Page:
Automata, Page Six
Page Six, which can be found here, completes the first chapter of Automata. The project itself directly expresses a fairly narrow band of the universe, hopefully enough to make you curious about the rest of it, and how this came to be the state of play.
Usually when we’re making things here, it’s about something we like - something we are genuinely interested in investigating. Automata isn’t really like that. I don’t really want to know what their awful world is like, but it is always revealing itself, and it’s always worse than I would have thought. One of the worst things is on Page Three, hiding up in an advertisement for the Swangee Corporation: that there are lobotomized robots (lobotoma?) who look just like Carl, but possess none of the higher functions, no personhood, and when he passes them on the street he might not know which is which.
For Lookouts and Automata both, I’m starting to wonder if I’m satisfied with the amount of time we can devote to them. I have devised a few scenarios for their perpetuation, because - to be frank - they deserve more than we’re prepared to give them.
You may recall that we were invited to co-host an episode of 1 vs 100 Live last Friday, and seeing how they put together an episode was completely fascinating. If you’ve ever been out driving on 148th in Redmond, you know that Microsoft has a prodigious number of buildings there, but they aren’t especially demonstrative regarding their purpose, and the mind quickly fills in the gaps. One building might house illegal birds. Another feeds a batch of hermetic cryopods, there to ensure corporate continuity.
One building is devoted to exclusively to vats.
The building we went to was very much like (which is to say, it is) a fully functioning studio for the manufacture of audio and video. It was radically unlike any place I have ever been to with a connection to software development - it shares some similarities with a mo-cap studio, but it’s purpose is much more pure. There is a widescreen monitor of the game proceedings above the main board, which really cements just how strange the affair of humans producing a digital show is. When you are there playing at home, pressing one of four buttons to assert yourself on the game system, know that there are at least five people working in real time to make that possible. They leap and caper in a frenzied state for our amusement.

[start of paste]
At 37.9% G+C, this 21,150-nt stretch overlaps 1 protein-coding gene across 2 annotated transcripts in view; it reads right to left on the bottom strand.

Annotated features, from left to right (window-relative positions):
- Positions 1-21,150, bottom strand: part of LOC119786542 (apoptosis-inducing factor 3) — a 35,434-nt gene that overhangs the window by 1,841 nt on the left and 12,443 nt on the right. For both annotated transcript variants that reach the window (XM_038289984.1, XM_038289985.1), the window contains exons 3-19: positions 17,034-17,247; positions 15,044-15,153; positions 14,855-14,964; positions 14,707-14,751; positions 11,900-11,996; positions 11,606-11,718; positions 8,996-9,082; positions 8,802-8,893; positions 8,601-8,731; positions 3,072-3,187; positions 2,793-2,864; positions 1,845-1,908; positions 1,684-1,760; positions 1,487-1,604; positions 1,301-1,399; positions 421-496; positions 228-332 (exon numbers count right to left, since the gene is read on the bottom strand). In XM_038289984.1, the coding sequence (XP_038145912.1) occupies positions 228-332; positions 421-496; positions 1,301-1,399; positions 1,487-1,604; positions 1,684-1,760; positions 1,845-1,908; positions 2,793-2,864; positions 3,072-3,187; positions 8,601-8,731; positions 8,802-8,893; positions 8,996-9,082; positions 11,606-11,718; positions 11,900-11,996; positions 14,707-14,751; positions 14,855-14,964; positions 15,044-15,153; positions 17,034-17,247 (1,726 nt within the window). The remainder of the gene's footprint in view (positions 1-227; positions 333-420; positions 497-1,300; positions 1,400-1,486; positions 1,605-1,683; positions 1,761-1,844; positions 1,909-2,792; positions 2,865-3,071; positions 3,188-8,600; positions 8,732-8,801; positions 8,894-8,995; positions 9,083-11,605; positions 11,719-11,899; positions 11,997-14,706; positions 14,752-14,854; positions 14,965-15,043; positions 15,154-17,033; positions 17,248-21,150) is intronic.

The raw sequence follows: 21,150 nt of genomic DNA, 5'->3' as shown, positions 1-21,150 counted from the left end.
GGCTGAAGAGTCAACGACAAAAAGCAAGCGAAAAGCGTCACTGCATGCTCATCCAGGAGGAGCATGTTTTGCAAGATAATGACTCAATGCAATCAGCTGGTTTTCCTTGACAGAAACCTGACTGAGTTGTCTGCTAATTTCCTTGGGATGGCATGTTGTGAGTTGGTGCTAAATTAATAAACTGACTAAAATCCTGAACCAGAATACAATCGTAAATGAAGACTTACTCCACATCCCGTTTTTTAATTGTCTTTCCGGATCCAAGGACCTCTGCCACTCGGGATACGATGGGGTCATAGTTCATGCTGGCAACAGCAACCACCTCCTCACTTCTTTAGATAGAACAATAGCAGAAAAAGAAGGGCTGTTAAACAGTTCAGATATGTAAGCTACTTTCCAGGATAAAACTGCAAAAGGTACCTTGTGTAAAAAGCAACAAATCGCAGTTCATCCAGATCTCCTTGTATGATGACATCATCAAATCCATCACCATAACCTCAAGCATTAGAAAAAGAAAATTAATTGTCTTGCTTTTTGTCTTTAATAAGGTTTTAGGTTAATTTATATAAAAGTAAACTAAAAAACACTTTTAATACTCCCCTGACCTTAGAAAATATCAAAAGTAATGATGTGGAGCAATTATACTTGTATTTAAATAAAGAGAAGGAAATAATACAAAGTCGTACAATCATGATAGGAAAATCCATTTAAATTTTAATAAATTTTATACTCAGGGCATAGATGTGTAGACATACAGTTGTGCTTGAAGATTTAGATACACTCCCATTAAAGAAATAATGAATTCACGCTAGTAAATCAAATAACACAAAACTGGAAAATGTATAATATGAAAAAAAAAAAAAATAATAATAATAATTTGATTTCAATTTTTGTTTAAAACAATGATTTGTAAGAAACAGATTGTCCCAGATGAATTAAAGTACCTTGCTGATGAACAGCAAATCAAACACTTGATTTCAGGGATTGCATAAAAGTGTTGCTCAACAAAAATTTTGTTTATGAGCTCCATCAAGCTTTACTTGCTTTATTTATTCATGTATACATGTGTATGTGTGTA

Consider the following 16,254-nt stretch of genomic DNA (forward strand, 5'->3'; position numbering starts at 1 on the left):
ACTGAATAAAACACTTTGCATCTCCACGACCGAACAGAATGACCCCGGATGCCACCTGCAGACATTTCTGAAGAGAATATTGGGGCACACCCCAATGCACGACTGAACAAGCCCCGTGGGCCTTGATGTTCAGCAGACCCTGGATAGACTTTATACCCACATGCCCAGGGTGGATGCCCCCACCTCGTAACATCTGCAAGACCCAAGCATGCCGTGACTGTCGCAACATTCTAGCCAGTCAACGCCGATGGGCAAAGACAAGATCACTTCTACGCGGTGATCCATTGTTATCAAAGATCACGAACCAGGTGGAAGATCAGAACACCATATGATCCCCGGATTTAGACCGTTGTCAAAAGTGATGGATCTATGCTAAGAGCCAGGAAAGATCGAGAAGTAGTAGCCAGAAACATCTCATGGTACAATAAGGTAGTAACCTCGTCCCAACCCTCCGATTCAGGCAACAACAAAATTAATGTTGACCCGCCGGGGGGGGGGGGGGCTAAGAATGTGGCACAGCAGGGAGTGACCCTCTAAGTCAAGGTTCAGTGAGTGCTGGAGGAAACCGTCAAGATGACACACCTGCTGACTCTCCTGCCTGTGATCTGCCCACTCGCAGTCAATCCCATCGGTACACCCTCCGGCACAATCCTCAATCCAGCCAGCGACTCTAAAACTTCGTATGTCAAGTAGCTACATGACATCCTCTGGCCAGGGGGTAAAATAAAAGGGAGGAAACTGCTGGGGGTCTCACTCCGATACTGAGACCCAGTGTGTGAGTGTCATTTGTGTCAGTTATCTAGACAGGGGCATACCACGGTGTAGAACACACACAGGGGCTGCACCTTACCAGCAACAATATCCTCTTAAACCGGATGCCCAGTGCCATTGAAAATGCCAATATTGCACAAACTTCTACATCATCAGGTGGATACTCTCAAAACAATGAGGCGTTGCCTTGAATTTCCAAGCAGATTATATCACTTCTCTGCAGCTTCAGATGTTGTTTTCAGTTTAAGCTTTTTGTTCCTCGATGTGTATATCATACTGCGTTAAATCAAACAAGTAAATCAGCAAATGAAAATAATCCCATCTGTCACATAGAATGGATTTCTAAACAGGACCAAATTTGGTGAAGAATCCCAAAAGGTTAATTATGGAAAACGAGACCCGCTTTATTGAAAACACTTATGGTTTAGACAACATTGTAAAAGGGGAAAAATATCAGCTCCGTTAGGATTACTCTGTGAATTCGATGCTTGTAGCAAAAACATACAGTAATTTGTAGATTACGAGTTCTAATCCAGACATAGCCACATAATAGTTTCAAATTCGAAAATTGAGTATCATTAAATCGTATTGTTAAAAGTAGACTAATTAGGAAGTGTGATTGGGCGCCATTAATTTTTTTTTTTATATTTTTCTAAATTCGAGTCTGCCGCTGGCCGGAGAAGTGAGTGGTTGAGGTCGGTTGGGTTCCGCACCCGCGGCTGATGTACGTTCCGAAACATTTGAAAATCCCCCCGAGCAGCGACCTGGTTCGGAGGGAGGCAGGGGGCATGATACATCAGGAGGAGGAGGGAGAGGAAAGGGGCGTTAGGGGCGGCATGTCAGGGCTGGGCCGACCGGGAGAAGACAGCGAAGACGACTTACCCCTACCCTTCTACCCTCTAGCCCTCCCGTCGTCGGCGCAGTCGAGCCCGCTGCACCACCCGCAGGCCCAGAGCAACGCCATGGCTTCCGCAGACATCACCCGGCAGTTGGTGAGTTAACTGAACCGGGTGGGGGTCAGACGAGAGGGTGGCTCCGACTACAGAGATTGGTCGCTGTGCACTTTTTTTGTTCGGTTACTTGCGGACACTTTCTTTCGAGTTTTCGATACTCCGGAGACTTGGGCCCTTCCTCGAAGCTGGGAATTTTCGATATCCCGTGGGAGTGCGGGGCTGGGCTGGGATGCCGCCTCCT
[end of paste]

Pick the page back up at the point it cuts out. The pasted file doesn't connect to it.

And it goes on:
Chris Cashman, the host, has a different version of the game than players do: it has everything in the base version, but communicates a much broader range of data: number of players (thirty-two thousand!), full gamercard information for The One, count-downs for his segments, and count-ins to ensure everything is coming together correctly. There was an issue with the countdown clock later in the show, but even that was exciting, because we had to take it into account on our own. It was a “live performance,” but because it’s a live performance for digital people who represent real people, there’s a series of weird disconnects that your consciousness must navigate. I loved it.
I get fascinated by sparkling things sometimes, things I want to incorporate into my nest, and it cinches a noose around my mind which locks me into a kind of inexorable “information accrual” mode. Scientology is a perennial in this regard, to the extent that I actively avoid information about it because it’s too fascinating and I don’t want to join the “church” in a moment of weakness. I recently had the misfortune of being exposed to some propaganda from the “seduction community,” and I’ve spent the weekend on a kind of data bender that has left me psychologically gutted. I’ve been trying to navigate away from this page for about an hour now, and I can’t do it. That these people are base manipulators should be apparent to any literate person; they’ve made a cage of language that I can’t escape from.